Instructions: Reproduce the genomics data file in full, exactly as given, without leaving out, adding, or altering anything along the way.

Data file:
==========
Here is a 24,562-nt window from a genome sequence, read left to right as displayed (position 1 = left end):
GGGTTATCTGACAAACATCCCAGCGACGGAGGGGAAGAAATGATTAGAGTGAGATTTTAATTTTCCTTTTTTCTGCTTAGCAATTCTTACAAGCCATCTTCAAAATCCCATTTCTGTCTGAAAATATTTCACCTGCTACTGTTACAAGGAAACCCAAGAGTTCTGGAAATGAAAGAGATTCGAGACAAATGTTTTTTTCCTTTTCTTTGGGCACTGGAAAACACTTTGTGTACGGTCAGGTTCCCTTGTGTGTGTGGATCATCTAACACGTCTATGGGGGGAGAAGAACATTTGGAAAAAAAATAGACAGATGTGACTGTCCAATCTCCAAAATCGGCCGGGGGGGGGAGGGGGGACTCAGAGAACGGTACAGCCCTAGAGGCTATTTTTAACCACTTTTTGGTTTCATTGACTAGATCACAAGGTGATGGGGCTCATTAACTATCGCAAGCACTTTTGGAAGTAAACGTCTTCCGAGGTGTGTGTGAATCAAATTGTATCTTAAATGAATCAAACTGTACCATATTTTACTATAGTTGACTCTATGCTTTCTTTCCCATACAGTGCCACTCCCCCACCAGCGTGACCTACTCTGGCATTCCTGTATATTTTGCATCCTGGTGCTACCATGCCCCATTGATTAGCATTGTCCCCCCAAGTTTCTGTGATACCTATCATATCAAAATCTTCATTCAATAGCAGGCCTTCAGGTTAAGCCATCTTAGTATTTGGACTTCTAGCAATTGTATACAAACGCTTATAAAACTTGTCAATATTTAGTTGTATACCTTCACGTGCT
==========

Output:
Here is a 24,562-nt window from a genome sequence, read left to right as displayed (position 1 = left end):
GGGTTATCTGACAAACATCCCAGCGACGGAGGGGAAGAAATGATTAGAGTGAGATTTTAATTTTCCTTTTTTCTGCTTAGCAATTCTTACAAGCCATCTTCAAAATCCCATTTCTGTCTGAAAATATTTCACCTGCTACTGTTACAAGGAAACCCAAGAGTTCTGGAAATGAAAGAGATTCGAGACAAATGTTTTTTTCCTTTTCTTTGGGCACTGGAAAACACTTTGTGTACGGTCAGGTTCCCTTGTGTGTGTGGATCATCTAACACGTCTATGGGGGGAGAAGAACATTTGGAAAAAAAATAGACAGATGTGACTGTCCAATCTCCAAAATCGGCCGGGGGGGGGAGGGGGGACTCAGAGAACGGTACAGCCCTAGAGGCTATTTTTAACCACTTTTTGGTTTCATTGACTAGATCACAAGGTGATGGGGCTCATTAACTATCGCAAGCACTTTTGGAAGTAAACGTCTTCCGAGGTGTGTGTGAATCAAATTGTATCTTAAATGAATCAAACTGTACCATATTTTACTATAGTTGACTCTATGCTTTCTTTCCCATACAGTGCCACTCCCCCACCAGCGTGACCTACTCTGGCATTCCTGTATATTTTGCATCCTGGTGCTACCATGCCCCATTGATTAGCATTGTCCCCCCAAGTTTCTGTGATACCTATCATATCAAAATCTTCATTCAATAGCAGGCCTTCAGGTTAAGCCATCTTAGTATTTGGACTTCTAGCAATTGTATACAAACGCTTATAAAACTTGTCAATATTTAGTTGTATACCTTCACGTGCT